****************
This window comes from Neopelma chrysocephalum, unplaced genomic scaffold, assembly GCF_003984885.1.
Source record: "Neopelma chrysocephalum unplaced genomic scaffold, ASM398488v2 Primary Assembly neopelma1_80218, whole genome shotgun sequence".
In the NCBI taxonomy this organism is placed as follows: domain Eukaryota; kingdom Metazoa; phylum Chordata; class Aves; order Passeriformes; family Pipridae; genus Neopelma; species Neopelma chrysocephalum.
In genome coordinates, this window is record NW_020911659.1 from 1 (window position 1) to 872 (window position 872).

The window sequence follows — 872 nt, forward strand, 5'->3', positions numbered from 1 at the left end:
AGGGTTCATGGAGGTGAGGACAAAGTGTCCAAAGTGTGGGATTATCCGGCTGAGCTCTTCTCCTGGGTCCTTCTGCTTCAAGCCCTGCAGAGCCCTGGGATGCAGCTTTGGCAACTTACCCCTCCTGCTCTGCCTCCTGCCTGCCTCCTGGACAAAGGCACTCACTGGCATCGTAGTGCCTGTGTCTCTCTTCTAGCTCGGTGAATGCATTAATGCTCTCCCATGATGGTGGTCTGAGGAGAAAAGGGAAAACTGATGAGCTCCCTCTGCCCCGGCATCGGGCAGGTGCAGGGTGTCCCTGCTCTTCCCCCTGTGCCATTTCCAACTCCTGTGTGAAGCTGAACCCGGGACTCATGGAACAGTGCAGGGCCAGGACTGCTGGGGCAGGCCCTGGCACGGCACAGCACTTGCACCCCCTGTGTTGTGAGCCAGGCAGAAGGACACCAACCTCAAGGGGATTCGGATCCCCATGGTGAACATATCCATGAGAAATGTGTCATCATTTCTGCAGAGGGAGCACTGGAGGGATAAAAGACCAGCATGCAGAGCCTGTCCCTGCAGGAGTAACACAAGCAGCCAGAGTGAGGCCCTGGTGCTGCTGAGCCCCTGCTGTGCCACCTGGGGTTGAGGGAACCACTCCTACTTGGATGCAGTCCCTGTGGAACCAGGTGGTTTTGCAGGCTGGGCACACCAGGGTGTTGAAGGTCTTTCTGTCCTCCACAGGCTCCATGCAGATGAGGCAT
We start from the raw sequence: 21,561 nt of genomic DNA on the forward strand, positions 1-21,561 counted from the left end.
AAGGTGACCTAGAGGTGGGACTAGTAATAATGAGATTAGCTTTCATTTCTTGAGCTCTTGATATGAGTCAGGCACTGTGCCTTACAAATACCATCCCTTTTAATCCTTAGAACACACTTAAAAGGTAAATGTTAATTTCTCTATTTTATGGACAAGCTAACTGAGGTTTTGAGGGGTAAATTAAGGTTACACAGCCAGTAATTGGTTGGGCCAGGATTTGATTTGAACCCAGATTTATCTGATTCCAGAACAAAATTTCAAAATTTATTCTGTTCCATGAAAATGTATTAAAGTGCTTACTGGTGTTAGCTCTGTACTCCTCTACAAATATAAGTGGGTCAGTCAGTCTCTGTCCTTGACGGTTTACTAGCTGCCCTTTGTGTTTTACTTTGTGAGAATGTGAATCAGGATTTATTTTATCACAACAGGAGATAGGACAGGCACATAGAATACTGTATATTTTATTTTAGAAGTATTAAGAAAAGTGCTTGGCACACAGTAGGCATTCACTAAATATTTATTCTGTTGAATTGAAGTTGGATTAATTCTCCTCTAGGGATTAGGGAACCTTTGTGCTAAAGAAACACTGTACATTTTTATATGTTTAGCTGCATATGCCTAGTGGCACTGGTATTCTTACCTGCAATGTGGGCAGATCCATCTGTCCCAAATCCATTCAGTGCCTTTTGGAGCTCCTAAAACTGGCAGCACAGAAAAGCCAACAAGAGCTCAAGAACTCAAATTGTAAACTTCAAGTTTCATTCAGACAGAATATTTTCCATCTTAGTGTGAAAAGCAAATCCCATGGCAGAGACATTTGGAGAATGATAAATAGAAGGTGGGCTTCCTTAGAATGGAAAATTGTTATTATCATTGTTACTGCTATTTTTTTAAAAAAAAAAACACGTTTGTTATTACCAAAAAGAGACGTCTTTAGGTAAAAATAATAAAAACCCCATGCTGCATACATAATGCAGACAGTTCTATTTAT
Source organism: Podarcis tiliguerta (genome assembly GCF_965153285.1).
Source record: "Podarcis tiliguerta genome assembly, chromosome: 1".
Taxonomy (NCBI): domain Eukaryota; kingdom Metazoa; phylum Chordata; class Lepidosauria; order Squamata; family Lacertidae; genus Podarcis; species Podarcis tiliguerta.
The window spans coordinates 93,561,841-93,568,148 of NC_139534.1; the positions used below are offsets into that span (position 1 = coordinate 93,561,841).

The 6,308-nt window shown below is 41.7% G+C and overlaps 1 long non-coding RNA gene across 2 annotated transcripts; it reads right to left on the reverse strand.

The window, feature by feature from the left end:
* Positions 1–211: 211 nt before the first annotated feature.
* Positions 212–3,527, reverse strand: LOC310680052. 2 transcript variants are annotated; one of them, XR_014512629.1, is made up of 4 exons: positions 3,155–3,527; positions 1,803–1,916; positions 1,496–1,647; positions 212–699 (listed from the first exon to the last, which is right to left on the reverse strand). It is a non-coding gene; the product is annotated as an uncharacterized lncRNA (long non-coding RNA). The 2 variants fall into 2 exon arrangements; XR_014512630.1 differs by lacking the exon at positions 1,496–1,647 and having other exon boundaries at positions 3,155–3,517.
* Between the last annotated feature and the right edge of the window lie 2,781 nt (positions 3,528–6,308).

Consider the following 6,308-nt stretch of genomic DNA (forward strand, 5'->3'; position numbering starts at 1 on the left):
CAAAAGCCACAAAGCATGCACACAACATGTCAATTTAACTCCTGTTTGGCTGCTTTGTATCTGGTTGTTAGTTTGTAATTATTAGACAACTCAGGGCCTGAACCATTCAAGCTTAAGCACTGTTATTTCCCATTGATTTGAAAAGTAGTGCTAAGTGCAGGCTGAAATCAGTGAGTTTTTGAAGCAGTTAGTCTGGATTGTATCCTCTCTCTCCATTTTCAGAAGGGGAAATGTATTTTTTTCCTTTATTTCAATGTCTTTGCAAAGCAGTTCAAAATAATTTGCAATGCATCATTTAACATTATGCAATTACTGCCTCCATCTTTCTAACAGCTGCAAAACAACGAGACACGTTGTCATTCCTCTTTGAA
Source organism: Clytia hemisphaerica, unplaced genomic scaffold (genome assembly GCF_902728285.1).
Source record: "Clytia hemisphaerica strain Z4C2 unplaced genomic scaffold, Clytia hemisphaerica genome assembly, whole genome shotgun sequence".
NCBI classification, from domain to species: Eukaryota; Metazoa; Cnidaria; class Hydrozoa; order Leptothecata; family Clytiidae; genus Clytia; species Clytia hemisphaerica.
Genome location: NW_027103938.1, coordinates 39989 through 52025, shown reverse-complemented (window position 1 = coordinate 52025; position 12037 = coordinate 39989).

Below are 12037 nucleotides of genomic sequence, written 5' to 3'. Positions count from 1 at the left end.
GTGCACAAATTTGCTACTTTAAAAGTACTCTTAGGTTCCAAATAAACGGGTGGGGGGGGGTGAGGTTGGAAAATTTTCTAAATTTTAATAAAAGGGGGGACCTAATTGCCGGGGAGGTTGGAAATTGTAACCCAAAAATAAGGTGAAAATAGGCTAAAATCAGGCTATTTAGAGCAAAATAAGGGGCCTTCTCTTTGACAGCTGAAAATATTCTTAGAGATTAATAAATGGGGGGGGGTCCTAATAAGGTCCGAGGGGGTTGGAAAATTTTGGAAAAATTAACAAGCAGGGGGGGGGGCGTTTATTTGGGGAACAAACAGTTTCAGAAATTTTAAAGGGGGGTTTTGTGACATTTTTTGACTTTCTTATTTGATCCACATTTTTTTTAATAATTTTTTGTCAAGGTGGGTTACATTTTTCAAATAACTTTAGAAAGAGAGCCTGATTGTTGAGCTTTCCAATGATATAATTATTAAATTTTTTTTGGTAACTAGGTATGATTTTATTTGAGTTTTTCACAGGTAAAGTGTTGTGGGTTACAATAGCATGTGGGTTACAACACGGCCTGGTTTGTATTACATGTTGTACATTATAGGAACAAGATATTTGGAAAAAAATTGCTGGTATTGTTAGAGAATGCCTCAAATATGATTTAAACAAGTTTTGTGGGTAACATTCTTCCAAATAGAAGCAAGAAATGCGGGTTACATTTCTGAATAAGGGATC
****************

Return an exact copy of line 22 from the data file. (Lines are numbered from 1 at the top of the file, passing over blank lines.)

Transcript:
NCBI classification, from domain to species: Eukaryota; Metazoa; Cnidaria; class Hydrozoa; order Leptothecata; family Clytiidae; genus Clytia; species Clytia hemisphaerica.